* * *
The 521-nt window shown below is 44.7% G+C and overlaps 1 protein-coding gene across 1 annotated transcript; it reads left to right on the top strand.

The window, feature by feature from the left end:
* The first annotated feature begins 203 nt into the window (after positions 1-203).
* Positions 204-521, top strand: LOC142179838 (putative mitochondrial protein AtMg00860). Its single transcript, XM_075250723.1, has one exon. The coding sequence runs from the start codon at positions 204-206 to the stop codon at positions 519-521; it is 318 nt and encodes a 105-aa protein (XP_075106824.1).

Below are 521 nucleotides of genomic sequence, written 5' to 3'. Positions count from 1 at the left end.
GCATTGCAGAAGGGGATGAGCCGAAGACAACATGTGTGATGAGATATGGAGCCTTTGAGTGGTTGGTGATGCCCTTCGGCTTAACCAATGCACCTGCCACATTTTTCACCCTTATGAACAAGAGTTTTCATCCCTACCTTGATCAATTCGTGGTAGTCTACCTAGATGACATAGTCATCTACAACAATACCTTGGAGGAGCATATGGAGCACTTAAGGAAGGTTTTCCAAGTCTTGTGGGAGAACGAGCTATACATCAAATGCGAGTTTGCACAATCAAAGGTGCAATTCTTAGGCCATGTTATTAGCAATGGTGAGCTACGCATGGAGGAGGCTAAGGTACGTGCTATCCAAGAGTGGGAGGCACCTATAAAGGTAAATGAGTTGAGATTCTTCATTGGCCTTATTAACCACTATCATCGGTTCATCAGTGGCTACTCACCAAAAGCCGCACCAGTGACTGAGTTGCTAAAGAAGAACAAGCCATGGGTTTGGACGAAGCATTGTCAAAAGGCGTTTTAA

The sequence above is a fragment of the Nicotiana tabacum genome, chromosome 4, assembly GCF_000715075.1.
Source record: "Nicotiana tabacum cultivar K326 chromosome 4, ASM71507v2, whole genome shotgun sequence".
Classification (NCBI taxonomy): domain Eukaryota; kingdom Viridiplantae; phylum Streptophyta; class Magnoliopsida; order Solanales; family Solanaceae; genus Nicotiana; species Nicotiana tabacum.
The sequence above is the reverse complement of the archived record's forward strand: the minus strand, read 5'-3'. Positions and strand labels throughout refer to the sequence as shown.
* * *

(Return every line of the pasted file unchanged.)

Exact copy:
The 521-nt window shown below is 44.7% G+C and overlaps 1 protein-coding gene across 1 annotated transcript; it reads left to right on the top strand.

The window, feature by feature from the left end:
* The first annotated feature begins 203 nt into the window (after positions 1-203).
* Positions 204-521, top strand: LOC142179838 (putative mitochondrial protein AtMg00860). Its single transcript, XM_075250723.1, has one exon. The coding sequence runs from the start codon at positions 204-206 to the stop codon at positions 519-521; it is 318 nt and encodes a 105-aa protein (XP_075106824.1).

Below are 521 nucleotides of genomic sequence, written 5' to 3'. Positions count from 1 at the left end.
GCATTGCAGAAGGGGATGAGCCGAAGACAACATGTGTGATGAGATATGGAGCCTTTGAGTGGTTGGTGATGCCCTTCGGCTTAACCAATGCACCTGCCACATTTTTCACCCTTATGAACAAGAGTTTTCATCCCTACCTTGATCAATTCGTGGTAGTCTACCTAGATGACATAGTCATCTACAACAATACCTTGGAGGAGCATATGGAGCACTTAAGGAAGGTTTTCCAAGTCTTGTGGGAGAACGAGCTATACATCAAATGCGAGTTTGCACAATCAAAGGTGCAATTCTTAGGCCATGTTATTAGCAATGGTGAGCTACGCATGGAGGAGGCTAAGGTACGTGCTATCCAAGAGTGGGAGGCACCTATAAAGGTAAATGAGTTGAGATTCTTCATTGGCCTTATTAACCACTATCATCGGTTCATCAGTGGCTACTCACCAAAAGCCGCACCAGTGACTGAGTTGCTAAAGAAGAACAAGCCATGGGTTTGGACGAAGCATTGTCAAAAGGCGTTTTAA

The sequence above is a fragment of the Nicotiana tabacum genome, chromosome 4, assembly GCF_000715075.1.
Source record: "Nicotiana tabacum cultivar K326 chromosome 4, ASM71507v2, whole genome shotgun sequence".
Classification (NCBI taxonomy): domain Eukaryota; kingdom Viridiplantae; phylum Streptophyta; class Magnoliopsida; order Solanales; family Solanaceae; genus Nicotiana; species Nicotiana tabacum.
The sequence above is the reverse complement of the archived record's forward strand: the minus strand, read 5'-3'. Positions and strand labels throughout refer to the sequence as shown.